Tuesday, May 31, 2011

What the surf’s up with Nicaragua?!?

Firstly, let me state that surfing is difficult. No, not the kind of difficult you experience when learning how to juggle for the first time, this it turns out is just a matter of time and likely does not involve putting your body in any kind of real physical danger. It’s not even the kind of difficult where you try to complete a full length triathlon, because as this also turns out, you just have to get fit enough.

Late afternoons at Playa Maderas where we spent a memorable four days surfing from daybreak to sundown

Surfing is difficult in the kind of way that it might be to stand on one leg while juggling, but only while riding an escalator going downward and only between the hours of two and three in the afternoon, but only when your cousin Bob thrice removed is also riding the same escalator and only if the song “Hit Me Baby One More Time” happens to be playing on the loudspeaker radio. And even then, you will probably mess it up.

The general populace is made up of one surfboard to one person, surf jams are a common event here at Playa Maderas, one of the most popular idyllic surf beaches near San Juan del Sur, the popular seaside tourist town in Southern Nicaragua

The first kids on the block, this hostel was the first business on Playa Maderas, these days profits run low as more and more competition moves in to capitalize on what is becoming a highly visited tourist beach - still it is wonderful and retains a certain kind of charm probably due to being physically limited as a pretty small beach

But seriously, in order to surf you have to have the right fitness and balance skill combined with a good knowledge of the ocean and waves gathered over time and experience, employ it all at the right time, in the right spot and on the right wave…and then when it gets there, you have around three seconds to stand up and ride it.

This photograph was taken at Playa Santana near Juiqiliste and Limon where we spent a number of weeks, the debris here is the next morning result of the first big rain for the year - sadly much of the land on the coast is proximally backed by farm land where deforestation, cows and heavy fertilizer use are commonplace, and towns where modern rubbish is irresponsibly discarded all over

Likewise the towns do not have good waste water treatment infrastructure - this photograph demonstrates how untreated washing water and cleaning chemicals affect the surf beach at Playa Santana (only two locals and three foreigners dared enter the chocolate-brown water this day, all of whom got some eye or ear infections, normally you will see hundreds of people in the water)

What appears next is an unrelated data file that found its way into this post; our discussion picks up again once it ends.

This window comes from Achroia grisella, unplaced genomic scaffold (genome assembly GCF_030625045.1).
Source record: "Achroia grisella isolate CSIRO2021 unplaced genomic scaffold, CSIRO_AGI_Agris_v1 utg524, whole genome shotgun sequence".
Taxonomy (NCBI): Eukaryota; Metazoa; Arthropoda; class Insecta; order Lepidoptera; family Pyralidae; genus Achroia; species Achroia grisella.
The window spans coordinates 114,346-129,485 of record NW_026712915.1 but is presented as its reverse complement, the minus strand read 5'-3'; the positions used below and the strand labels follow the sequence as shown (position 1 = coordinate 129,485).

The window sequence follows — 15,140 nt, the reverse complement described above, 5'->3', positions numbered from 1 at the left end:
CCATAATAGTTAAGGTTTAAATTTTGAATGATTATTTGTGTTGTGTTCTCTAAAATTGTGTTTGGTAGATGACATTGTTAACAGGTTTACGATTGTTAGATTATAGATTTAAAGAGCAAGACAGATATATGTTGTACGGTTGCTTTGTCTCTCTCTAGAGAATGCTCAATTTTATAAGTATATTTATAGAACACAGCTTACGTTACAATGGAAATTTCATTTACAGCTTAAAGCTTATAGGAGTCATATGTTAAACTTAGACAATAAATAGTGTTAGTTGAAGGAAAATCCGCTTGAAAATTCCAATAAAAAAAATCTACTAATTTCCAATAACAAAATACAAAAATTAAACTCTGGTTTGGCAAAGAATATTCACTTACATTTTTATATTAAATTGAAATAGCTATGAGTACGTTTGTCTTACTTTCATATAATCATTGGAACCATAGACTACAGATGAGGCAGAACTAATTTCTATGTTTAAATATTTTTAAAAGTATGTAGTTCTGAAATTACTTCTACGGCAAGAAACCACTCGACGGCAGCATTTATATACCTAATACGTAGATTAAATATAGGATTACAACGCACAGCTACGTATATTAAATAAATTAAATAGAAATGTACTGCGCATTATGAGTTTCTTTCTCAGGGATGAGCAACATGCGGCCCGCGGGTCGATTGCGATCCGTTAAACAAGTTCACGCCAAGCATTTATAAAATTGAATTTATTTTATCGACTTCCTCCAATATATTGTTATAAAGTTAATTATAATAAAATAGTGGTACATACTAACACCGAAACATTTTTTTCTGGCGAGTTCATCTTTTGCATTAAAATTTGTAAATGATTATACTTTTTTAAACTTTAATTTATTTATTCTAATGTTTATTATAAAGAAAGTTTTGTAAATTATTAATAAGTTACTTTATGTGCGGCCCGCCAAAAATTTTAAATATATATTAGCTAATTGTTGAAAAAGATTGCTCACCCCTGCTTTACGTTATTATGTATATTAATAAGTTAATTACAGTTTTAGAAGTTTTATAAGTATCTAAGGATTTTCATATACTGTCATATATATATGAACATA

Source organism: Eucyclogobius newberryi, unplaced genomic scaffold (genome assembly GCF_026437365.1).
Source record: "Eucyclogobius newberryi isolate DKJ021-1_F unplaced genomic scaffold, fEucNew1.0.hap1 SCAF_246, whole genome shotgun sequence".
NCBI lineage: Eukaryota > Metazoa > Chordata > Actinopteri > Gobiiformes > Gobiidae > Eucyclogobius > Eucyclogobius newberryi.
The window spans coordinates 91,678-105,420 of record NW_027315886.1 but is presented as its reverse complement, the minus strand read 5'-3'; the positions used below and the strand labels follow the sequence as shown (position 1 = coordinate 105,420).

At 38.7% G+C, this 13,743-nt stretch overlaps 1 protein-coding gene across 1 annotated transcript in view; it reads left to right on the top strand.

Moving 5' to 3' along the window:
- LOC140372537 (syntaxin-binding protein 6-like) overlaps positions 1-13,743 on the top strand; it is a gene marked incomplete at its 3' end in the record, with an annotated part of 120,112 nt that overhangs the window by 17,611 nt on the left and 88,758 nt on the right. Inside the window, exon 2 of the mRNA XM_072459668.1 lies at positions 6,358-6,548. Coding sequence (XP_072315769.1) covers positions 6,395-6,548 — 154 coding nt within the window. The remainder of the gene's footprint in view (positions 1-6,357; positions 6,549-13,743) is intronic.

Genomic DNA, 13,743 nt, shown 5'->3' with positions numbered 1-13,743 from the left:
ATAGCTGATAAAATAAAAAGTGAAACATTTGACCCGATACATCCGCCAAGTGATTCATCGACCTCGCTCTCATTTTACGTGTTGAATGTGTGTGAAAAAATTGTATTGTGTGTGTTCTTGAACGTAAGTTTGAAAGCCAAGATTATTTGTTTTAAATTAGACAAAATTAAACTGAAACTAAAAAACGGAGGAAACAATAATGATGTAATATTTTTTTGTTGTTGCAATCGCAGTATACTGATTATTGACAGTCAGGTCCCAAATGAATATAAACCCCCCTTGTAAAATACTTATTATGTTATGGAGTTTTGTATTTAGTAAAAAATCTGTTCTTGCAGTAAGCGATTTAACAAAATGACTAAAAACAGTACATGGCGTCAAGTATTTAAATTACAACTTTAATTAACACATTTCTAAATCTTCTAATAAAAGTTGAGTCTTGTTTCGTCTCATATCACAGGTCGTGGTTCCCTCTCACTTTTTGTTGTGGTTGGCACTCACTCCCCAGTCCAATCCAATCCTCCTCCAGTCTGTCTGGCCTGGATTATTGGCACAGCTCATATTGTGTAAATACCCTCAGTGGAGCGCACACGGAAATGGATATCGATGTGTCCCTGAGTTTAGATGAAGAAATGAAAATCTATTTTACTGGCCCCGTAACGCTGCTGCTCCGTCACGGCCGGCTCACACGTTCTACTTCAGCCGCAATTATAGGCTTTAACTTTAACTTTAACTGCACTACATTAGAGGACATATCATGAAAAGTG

A very calm image from our visit to Apoyo Laguna near Granada, not relevant but its a good break from the above!

That aside, I remember a famous wise saying about being brave and stupid, or stupid and brave, can’t remember which it was but this is pretty much what I did. I stupidly, or bravely, continued trying to surf convinced that the angels might at any moment take pity on me and send heavenly ability to carry out this, the most difficult of physical tasks.

At Playa Maderas we stayed at Buena Vista Surf Club, a wonderful accommodation in six unique and beautiful cabins - this is where we rested at the end of the day before our delicious dinners were served up by owners Marc and Marielle

The whole place is beautifully and lovingly crafted, embodying a sense of belonging and love for one's work - this image shows the stairs leading to the restaurant/bar area on the left, bathroom in the centre and the refreshing outdoor shower on the right

Looking toward the beach over the lavish terrace - each morning the surf report was delivered personally by the ocean itself

Now this is how you do a lounge area - Buena Vista Surf Club got this totally right and as a result we enjoyed the perfect space to mingle with other guests and staff over cool drinks

Colette's otherworldly perspective of our cabin at Buena Vista Surf Club - take note of how snuggly it fits between three large trees, the owners refused to cut them down and therefore designed around it

Despite spending somewhere in the order of twenty plus hours in the surf with a legitimate surfboard, in unbelievable opposition to the universal rules of statistical probability, I never once achieved a proper “surf”. I did achieve many, many, many a spectacular wipeout, sore and fatigued muscles, breathing in of sea water, praying both above and below tumultuous ocean swell, sun burns and skin rash to the nth degree, cuts and bruises, burning eyes and utter exhaustion.

"Kicking the shit" after a hard surf session, just another one of the perks of putting your body through the hard work, hard earned and all the better, this activity makes up about fifty percent of what surfing was all about for us

Ghost towels of overheated beach clingers gone splashing